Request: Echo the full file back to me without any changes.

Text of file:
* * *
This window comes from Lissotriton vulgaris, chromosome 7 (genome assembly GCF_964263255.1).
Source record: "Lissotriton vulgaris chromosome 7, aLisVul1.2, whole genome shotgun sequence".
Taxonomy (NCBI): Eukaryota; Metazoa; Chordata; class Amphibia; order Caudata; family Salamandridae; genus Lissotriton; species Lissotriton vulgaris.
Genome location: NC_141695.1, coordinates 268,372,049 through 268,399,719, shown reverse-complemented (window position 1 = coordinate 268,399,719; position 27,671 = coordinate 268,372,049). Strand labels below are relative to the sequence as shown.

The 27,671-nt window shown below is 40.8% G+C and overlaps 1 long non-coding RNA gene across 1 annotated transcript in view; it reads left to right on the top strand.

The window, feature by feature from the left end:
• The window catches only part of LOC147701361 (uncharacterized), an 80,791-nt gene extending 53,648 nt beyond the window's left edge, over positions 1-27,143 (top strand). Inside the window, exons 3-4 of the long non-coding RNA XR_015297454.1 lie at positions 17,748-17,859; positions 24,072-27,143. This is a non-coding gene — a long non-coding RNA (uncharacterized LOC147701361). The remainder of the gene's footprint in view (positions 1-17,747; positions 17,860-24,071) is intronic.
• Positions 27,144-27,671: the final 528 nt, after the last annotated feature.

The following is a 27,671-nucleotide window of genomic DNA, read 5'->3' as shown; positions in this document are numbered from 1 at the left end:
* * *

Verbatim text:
This window comes from Lissotriton vulgaris, chromosome 7 (genome assembly GCF_964263255.1).
Source record: "Lissotriton vulgaris chromosome 7, aLisVul1.2, whole genome shotgun sequence".
Taxonomy (NCBI): Eukaryota; Metazoa; Chordata; class Amphibia; order Caudata; family Salamandridae; genus Lissotriton; species Lissotriton vulgaris.
Genome location: NC_141695.1, coordinates 268,372,049 through 268,399,719, shown reverse-complemented (window position 1 = coordinate 268,399,719; position 27,671 = coordinate 268,372,049). Strand labels below are relative to the sequence as shown.

The 27,671-nt window shown below is 40.8% G+C and overlaps 1 long non-coding RNA gene across 1 annotated transcript in view; it reads left to right on the top strand.

The window, feature by feature from the left end:
• The window catches only part of LOC147701361 (uncharacterized), an 80,791-nt gene extending 53,648 nt beyond the window's left edge, over positions 1-27,143 (top strand). Inside the window, exons 3-4 of the long non-coding RNA XR_015297454.1 lie at positions 17,748-17,859; positions 24,072-27,143. This is a non-coding gene — a long non-coding RNA (uncharacterized LOC147701361). The remainder of the gene's footprint in view (positions 1-17,747; positions 17,860-24,071) is intronic.
• Positions 27,144-27,671: the final 528 nt, after the last annotated feature.

The following is a 27,671-nucleotide window of genomic DNA, read 5'->3' as shown; positions in this document are numbered from 1 at the left end: